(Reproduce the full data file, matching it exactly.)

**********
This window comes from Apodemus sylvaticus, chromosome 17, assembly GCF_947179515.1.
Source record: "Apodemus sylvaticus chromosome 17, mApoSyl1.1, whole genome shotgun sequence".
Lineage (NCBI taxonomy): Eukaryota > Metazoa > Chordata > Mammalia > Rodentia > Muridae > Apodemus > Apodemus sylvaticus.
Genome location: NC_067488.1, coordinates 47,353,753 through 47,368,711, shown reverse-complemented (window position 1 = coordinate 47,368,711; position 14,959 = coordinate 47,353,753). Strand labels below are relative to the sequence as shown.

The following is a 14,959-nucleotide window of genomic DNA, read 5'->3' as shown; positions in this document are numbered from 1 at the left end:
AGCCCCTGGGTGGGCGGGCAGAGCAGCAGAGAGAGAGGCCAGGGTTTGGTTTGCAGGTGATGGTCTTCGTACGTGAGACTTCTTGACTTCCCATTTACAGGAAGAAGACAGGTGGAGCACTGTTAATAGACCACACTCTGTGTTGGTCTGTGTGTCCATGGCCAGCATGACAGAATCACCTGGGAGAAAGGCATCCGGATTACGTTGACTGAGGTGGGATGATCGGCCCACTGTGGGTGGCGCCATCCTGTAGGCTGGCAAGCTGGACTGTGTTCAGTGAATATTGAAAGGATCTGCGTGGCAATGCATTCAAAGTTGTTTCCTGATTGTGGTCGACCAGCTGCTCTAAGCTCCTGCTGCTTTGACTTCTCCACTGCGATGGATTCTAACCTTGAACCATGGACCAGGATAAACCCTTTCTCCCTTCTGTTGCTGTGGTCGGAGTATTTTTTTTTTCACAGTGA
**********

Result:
This window comes from Apodemus sylvaticus, chromosome 17, assembly GCF_947179515.1.
Source record: "Apodemus sylvaticus chromosome 17, mApoSyl1.1, whole genome shotgun sequence".
Lineage (NCBI taxonomy): Eukaryota > Metazoa > Chordata > Mammalia > Rodentia > Muridae > Apodemus > Apodemus sylvaticus.
Genome location: NC_067488.1, coordinates 47,353,753 through 47,368,711, shown reverse-complemented (window position 1 = coordinate 47,368,711; position 14,959 = coordinate 47,353,753). Strand labels below are relative to the sequence as shown.

The following is a 14,959-nucleotide window of genomic DNA, read 5'->3' as shown; positions in this document are numbered from 1 at the left end:
AGCCCCTGGGTGGGCGGGCAGAGCAGCAGAGAGAGAGGCCAGGGTTTGGTTTGCAGGTGATGGTCTTCGTACGTGAGACTTCTTGACTTCCCATTTACAGGAAGAAGACAGGTGGAGCACTGTTAATAGACCACACTCTGTGTTGGTCTGTGTGTCCATGGCCAGCATGACAGAATCACCTGGGAGAAAGGCATCCGGATTACGTTGACTGAGGTGGGATGATCGGCCCACTGTGGGTGGCGCCATCCTGTAGGCTGGCAAGCTGGACTGTGTTCAGTGAATATTGAAAGGATCTGCGTGGCAATGCATTCAAAGTTGTTTCCTGATTGTGGTCGACCAGCTGCTCTAAGCTCCTGCTGCTTTGACTTCTCCACTGCGATGGATTCTAACCTTGAACCATGGACCAGGATAAACCCTTTCTCCCTTCTGTTGCTGTGGTCGGAGTATTTTTTTTTTCACAGTGA